A Study of Religion, Culture, and Medicinal Plants of Three South American Indigenous Groups

Childs, Daniel
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University of Delaware
This project is focused around an inventory of medicinal plants which I compiled after conducting ethnobotanical fieldwork with three South American indigenous populations. These groups were the Shipibo Indians, of the Peruvian montaña, the Atacameño Indians, native to the Chilean Atacama Desert, and the Mapuche Indians, inhabitants of the temperate valleys of southern Chile. This information is critical during a time when both the habitats and cultures of indigenous peoples are disappearing at an alarming rate. While the efficacy of indigenous medicinal plant use has just recently begun to receive recognition by the Western scientific community, these individuals have known the therapeutic worth of the phytochemicals for millennia. In order to depict this information that I collected as knowledge passed down from for thousands of years, I have decided to mainly focus on the traditional histories of these groups, supplementing information from modern times by drawing on what I saw during my time conducting research with them. In order to do this, I describe the natural origins of these biomes, and how the indigenous peoples existed in the biomes in both in pre- and post-Columbian times. Furthermore, traditional religious practices also necessitate discussion when talking about tribal use of medicinal plants. Therefore, I present the reader with an account of animism, the doctrine of the spirits, and the shaman, the magico-religious practitioner whose duty it is to ensure harmony between the natural and spiritual worlds through a technique of ecstasy. His effectiveness in doing so ensures both societal and individual health, which is most important for this thesis. I then discuss how one becomes a shaman, the psycho-evolutionary components involved with shamanism, and the symbolism and meaning involved in the shamanic healing of “sickness,” which encompasses both illness (the psycho-social component) and disease (the biological component). It is the disease component that medicinal plants address, which leads me into my chapter on ethnoscience and ethnobotany. I offer the reader short ethnographies of the groups with whom I worked, followed by a reflexive account of my fieldwork for a modern perspective on the groups. I also include an inventory of the medicinal plants which I collected and a brief discussion of my results in my conclusion chapter. Finally, I try to bring everything together and show that there is something that the much more recent Western Biomedical system could learn from the millennia-old shamanistic healing practices. That is, that treating biological components of sickness is only half the battle. The other half is addressing the psychological factors of the individual. By attending to both, the mind-body connection can be addressed for an all encompassing treatment of a sick person.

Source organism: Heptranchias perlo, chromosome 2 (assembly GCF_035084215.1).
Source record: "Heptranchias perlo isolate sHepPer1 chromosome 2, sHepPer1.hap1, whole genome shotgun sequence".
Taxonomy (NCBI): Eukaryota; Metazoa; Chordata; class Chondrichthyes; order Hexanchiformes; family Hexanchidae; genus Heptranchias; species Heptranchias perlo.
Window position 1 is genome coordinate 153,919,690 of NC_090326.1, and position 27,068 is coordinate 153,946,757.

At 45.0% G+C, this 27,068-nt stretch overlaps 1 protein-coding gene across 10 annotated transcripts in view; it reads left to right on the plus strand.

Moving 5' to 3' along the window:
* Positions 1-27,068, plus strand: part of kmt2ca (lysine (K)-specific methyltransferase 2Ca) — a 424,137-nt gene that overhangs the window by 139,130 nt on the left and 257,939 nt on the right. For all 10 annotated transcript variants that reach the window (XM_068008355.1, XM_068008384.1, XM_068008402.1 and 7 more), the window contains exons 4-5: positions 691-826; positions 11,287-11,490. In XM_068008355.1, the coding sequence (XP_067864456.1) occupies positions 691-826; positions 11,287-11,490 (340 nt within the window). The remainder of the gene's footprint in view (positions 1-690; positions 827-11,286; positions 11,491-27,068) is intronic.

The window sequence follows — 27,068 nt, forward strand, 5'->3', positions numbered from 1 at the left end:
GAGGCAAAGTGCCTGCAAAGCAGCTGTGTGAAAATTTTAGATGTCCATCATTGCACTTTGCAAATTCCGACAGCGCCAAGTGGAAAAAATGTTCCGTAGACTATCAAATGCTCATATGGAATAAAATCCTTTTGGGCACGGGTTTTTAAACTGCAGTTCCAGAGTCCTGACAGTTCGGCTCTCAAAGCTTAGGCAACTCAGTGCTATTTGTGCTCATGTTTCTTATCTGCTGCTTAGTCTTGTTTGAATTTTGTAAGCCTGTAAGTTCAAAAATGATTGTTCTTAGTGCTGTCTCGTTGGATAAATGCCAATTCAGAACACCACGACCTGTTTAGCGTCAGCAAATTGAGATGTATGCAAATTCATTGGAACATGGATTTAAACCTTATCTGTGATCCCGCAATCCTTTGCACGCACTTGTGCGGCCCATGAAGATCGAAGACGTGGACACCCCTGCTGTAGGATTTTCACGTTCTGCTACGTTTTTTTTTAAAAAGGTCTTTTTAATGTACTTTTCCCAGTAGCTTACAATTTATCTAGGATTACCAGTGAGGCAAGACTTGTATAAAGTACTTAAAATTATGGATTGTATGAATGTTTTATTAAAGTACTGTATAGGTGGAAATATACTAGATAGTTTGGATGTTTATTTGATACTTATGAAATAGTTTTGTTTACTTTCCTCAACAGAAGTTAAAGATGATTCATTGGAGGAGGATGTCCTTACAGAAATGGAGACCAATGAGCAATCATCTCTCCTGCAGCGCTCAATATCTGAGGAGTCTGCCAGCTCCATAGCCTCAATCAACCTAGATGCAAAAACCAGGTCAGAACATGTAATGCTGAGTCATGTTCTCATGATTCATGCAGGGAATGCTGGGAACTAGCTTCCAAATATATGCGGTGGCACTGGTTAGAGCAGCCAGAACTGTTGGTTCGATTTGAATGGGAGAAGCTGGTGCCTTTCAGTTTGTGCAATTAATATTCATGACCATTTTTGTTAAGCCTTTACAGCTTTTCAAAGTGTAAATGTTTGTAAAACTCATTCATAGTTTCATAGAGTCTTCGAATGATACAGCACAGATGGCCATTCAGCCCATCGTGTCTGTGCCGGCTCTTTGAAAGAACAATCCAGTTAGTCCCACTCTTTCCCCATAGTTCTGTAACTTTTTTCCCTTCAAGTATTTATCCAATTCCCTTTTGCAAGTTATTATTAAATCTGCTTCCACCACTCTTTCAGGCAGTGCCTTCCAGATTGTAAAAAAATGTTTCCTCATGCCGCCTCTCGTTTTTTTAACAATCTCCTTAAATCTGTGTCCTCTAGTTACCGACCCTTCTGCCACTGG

Shipibo medicinal plants , Atacameño medicinal plants , Mapuche medicinal plants , South America , Peru , Chile